Prologue: The Landcallers
At its center the blue is like love: intense, subtle,
boundless, sustaining. Above the sea, the bruised plum
mountains of the Big Island. Testament to the promise
of land in a world made only of water. Hawaii. Land
Here at the edge of the blue, near the iridescent rim
of the horizon under soaring afternoon and clouds, a
single outrigger canoe rolls in the summer swells. In
the boat, two riders sway, their bodies shifting casually,
in tune with the slow pulse of the ocean. Always these
two men—one older, one younger; uncle and nephew—have
ventured on the water together with unperturbed ease.
But today the older man is troubled by a restless, guilty
question: had four years of mainland college broken
his nephew – forever?
Most people on the Kona coast figured it was a stroke
of luck, the way Monty Guildwood stepped in to send
a fatherless Hawaiian boy to high school in Honolulu.
Then, in 1929, when Monty signed a check covering all
four years of the youngster’s expenses at the
University of Southern California, just like that, people
said it was a miracle. But that was Montieth Guildwood.
Whatever else you might say about him, you had to admit
he had an eye for talent.
In 1934, you couldn’t stay on the Big Island
too long without running into Mr. Monty. He owned just
about everything worth owning on Hawaii at that time.
Some said everyone. And if recent local history
proved anything, it was this: a Guildwood never
made an investment without a reason.
But today, here on the undulating skin of the sea, the plans of Hawaii’s
powerful were only part of what the older man feared. It was his nephew himself
–his way of seeing, his spirit – that was changed. He seemed stunned
by the view of life he had witnessed on the mainland, unsure what to do; unsure
how much, if any, of modern Californian experience belonged to him too, was
his fate also. Perhaps it was just a doting uncle’s selfish fear, this
feeling that something was lost. Maybe his nephew had just grown up, was becoming
his own man with his own troubles. Then again, perhaps exactly such a loss of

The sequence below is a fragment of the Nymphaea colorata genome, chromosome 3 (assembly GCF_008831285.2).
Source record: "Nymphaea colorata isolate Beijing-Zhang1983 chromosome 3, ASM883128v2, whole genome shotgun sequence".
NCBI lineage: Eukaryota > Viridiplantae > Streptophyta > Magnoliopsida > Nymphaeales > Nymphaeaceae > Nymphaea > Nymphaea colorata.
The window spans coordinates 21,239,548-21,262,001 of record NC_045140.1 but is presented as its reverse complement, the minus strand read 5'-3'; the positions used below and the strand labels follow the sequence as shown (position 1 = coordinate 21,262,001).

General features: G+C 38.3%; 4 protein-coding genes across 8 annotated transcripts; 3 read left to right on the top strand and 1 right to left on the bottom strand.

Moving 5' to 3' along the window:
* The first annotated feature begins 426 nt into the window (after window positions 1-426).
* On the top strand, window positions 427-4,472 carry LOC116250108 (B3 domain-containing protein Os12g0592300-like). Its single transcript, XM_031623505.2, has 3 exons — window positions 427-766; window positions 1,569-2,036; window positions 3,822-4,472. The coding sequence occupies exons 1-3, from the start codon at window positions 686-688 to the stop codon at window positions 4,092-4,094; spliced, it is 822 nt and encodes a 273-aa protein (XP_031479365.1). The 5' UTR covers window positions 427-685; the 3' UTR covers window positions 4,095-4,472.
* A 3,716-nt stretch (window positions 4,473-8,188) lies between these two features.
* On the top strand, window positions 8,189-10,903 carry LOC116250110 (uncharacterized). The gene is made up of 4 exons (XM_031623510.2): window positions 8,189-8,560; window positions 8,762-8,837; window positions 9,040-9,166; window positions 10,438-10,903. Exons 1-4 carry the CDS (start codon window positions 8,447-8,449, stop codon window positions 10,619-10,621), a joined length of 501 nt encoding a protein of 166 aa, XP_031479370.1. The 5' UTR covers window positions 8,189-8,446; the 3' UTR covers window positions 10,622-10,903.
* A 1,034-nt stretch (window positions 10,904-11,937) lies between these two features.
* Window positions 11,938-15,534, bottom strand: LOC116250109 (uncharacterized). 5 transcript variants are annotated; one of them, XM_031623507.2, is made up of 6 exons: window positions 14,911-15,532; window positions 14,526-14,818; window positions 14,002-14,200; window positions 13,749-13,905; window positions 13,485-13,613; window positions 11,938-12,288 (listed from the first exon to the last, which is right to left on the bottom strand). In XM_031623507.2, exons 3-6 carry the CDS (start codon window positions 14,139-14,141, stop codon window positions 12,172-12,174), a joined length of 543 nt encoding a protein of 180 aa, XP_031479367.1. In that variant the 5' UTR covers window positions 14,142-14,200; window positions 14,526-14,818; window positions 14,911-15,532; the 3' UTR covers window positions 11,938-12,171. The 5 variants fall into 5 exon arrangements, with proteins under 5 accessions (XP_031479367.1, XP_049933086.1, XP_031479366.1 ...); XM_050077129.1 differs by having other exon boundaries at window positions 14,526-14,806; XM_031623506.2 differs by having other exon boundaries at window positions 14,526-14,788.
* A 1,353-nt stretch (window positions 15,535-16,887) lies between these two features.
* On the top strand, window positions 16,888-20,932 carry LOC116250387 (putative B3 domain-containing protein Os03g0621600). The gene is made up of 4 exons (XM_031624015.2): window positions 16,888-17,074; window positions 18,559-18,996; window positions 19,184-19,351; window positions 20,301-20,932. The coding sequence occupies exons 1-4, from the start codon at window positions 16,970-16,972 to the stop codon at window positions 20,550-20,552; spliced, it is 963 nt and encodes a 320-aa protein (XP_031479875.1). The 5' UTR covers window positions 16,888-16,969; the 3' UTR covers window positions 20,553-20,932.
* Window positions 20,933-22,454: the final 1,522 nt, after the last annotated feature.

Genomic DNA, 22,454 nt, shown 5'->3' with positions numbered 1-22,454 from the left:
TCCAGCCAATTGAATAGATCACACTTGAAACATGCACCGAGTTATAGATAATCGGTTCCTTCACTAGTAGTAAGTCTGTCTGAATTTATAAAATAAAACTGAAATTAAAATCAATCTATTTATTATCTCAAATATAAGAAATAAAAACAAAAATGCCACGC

certainty was what Monty Guildwood had in mind. The Guildwood family excelled
at the game of eliminating leadership from below. In 1934, wages on their vast
sugar plantations, estates and ranches were among the lowest in the Territory
Crouched at the bow of the weather-worn hull, the younger
man absently scanning the distance seemed anything but
damaged by his years of study in California. His broad
shoulders and athletic poise spoke of a childhood playing
daily in the warm Pacific surf, and four years of lonely
and desperate college swim team triumphs. His gaze was
direct, matter-of-fact American, but with an unmistakable
Hawaiian sweetness too. In his eyes, a subtle hint of
that amused expectation of pleasure that sometimes marks
the children of the Kona coast – the adult fruit
of a long-ago Hawaiian birth blessing; a prophesy sealed
with a wreath of sweetly scented flowers.
The young man’s name is Moke Kealoha. Barefoot;
wearing only shorts, his lean, smooth and confident
presence would remind old Hawaiians of his grandfather,
the famous fishing Kealoha. Today, he wears a loose
cord around his neck from which hang two large “calling-stones”
that once belonged to his grandfather and had been passed
down to his uncle. Each translucent stone, carved and
polished long ago, was shaped to fit perfectly in the
palm of a hand.
Moke stands in the narrow boat, balancing expertly.
In the distance, just discernable above the rolling
blue, a splash of spray.
Dorsal fins—seven, maybe eight, Moke
Kealoha guesses. The pod is moving at an easy pace,
on course to pass the canoe within 500 feet. Too
far. Much too far.
As if hearing his thought, the big animals adjust their
course slightly, heading closer. Patience. Ahonui.
The young man bends to the bow of the boat, picks up
a tether line.
“We’re a long way out for that …
” the older man warns without much conviction.
Sharks terrify him. And sharks happen here. The canoe
outrigger is tattooed with tooth scars, memories of
the sudden and shocking power that could be unleashed
without warning from below. “Big fish don’t
ask questions,” Moke’s uncle thinks.
Still, he knows his nephew’s passion for these
ocean experiments …